According to the Federal Reserve Bank of New York, US household debt surged to a record $14.3 trillion in the third quarter of 2020. While the majority of that load is mortgage debt, Americans are still burdened with student loan, auto loan and credit card obligations that continue to place stress on family budgets, a problem exacerbated by the extraordinary economic hardships from the pandemic.
If you are looking for help on how to tackle a mountain of debt, here are a few tips to get started.
First and perhaps most important is to establish a budget. It need not be overly detailed, but you need a baseline to help determine where the leakage is coming from. Begin by writing down every expenditure for the past three months and comparing with your cash inflows. At that point it will be easier to identify potential targets for cutting back and to stop digging the hold deeper. You may be surprised at how much little things like a trip to Starbucks add up over a year. And by all means, curtail any non-essential additions to those credit cards. There are numerous budgeting apps on the web that can lend a hand if you don’t know where to start or just want to make the process more fun.
Next, establish a plan to begin attacking your debt pile. The most logical and cost-effective method is often referred to as a “debt avalanche”, in which you make the minimum payment to all accounts but the one with the highest interest rate, and then dedicate as much as possible each month to knocking that one off. Proceeding in this manner saves you the most in interest over time.
Alternatively, some people have found success with the less efficient but psychologically rewarding “snowball” plan, under which you attack the smallest obligation first (maintaining the minimum payment on all others). The theory here is to gain momentum earlier like a snowball rolling downhill. In the long run, the most important consideration is which method you are most likely to stick with.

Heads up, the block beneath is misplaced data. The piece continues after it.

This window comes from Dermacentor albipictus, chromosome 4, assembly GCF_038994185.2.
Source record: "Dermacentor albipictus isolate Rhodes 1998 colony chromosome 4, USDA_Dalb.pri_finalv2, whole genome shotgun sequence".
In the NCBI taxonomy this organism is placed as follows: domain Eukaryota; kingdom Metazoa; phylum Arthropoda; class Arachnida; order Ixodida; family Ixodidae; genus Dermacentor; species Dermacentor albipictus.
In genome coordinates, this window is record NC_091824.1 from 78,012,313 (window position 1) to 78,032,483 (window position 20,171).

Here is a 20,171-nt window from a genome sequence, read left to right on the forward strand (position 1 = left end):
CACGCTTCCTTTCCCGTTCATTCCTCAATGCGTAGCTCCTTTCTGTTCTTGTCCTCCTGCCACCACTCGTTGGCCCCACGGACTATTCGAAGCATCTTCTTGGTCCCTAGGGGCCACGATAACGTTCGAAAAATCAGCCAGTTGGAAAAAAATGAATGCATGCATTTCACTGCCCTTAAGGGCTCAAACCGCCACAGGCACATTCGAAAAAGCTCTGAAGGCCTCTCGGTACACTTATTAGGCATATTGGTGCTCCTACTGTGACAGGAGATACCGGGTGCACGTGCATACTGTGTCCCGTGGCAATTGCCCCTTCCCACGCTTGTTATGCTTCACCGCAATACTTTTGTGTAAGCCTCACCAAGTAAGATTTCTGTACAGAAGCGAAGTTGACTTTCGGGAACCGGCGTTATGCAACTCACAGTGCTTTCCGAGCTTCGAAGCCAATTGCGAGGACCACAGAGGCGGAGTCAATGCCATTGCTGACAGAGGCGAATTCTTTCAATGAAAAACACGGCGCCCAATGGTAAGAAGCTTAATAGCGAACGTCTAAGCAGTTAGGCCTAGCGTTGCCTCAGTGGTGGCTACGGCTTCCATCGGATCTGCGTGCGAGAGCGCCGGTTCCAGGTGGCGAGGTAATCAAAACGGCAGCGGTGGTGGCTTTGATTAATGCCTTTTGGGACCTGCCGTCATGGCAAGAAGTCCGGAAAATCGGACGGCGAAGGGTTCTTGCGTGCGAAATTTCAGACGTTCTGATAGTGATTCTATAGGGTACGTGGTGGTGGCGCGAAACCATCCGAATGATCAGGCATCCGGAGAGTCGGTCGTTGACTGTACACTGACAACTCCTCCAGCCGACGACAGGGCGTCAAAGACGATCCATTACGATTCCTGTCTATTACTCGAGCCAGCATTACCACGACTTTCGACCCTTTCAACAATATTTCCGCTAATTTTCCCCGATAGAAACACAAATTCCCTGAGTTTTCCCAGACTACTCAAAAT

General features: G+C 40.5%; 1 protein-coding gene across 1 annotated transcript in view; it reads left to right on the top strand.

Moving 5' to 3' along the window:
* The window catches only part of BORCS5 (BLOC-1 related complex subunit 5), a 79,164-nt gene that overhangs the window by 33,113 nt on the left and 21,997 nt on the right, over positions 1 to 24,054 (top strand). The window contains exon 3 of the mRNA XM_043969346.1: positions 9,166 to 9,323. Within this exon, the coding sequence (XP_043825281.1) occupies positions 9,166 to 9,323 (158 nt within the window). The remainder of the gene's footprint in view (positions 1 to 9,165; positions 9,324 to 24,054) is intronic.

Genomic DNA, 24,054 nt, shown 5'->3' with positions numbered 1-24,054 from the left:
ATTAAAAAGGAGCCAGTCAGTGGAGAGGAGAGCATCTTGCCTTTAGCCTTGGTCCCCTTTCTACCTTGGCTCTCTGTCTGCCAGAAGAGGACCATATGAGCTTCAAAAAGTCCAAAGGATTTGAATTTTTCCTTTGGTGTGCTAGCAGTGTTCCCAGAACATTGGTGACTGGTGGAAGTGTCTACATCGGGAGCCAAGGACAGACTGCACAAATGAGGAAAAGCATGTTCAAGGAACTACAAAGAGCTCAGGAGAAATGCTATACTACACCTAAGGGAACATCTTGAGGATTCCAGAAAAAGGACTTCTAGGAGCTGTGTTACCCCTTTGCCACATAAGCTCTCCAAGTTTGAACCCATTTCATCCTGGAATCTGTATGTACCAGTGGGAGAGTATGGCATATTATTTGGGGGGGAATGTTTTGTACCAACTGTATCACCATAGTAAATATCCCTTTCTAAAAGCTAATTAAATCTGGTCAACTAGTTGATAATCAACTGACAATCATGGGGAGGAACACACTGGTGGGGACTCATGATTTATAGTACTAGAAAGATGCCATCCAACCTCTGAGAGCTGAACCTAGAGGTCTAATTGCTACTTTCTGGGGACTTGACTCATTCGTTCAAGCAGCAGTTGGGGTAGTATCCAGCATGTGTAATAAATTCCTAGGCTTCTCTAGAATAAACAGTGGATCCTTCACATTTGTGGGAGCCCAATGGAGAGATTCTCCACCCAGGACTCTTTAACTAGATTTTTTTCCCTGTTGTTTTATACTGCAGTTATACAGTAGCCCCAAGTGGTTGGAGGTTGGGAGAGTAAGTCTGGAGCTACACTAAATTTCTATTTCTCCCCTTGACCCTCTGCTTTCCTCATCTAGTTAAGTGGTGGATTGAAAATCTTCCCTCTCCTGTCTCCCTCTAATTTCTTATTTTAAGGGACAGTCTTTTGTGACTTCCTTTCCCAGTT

Central to a concerted debt paydown plan is examining lifestyle decisions and setting priorities. As you restructure your spending, also take a hard look at what you currently own that you might sell. Those dusty golf clubs could mean another couple hundred bucks off of the Visa balance.
If much of your non-mortgage debt is in credit cards, you might consider shopping around for available balance transfer offers. Many card companies are again advertising zero annual fee balance transfer offers with lower interest rates. In some cases, and depending on transfer fees, these offers can be worth considering if the interest differential is significant. Just be sure to understand the costs and especially the terms. These cards often carry substantial penalty rates if the balance falls past due.
If the load seems to great or too overwhelming, it’s probably time to seek some advice from a certified credit counselor. There are many not-for-profit organizations that specialize in helping families and individuals tackle their debt with coaching, budgeting help and even structured repayment plans and arrangements with creditors. But be aware that there are many unsavory players lurking who promise the undeliverable and exist only to separate you from more of your money. Make sure the agency is accredited by the National Foundation for Credit Counseling (NFCC). You can begin your search at NFCC.org.
There are dozens of helpful resources today on the internet to help you tackle debt and find encouraging words from others who have successfully escaped the cycle. A few starting places include ConsumerFinance.gov, ConsumerCredit.org, USA.Gov/debt and NerdWallet.com. Your local bank or credit union website probably also has useful information.
Carrying debt from year to year is a heavy burden. But with commitment, effort and time, that burden can be lightened.
Christopher A. Hopkins, CFA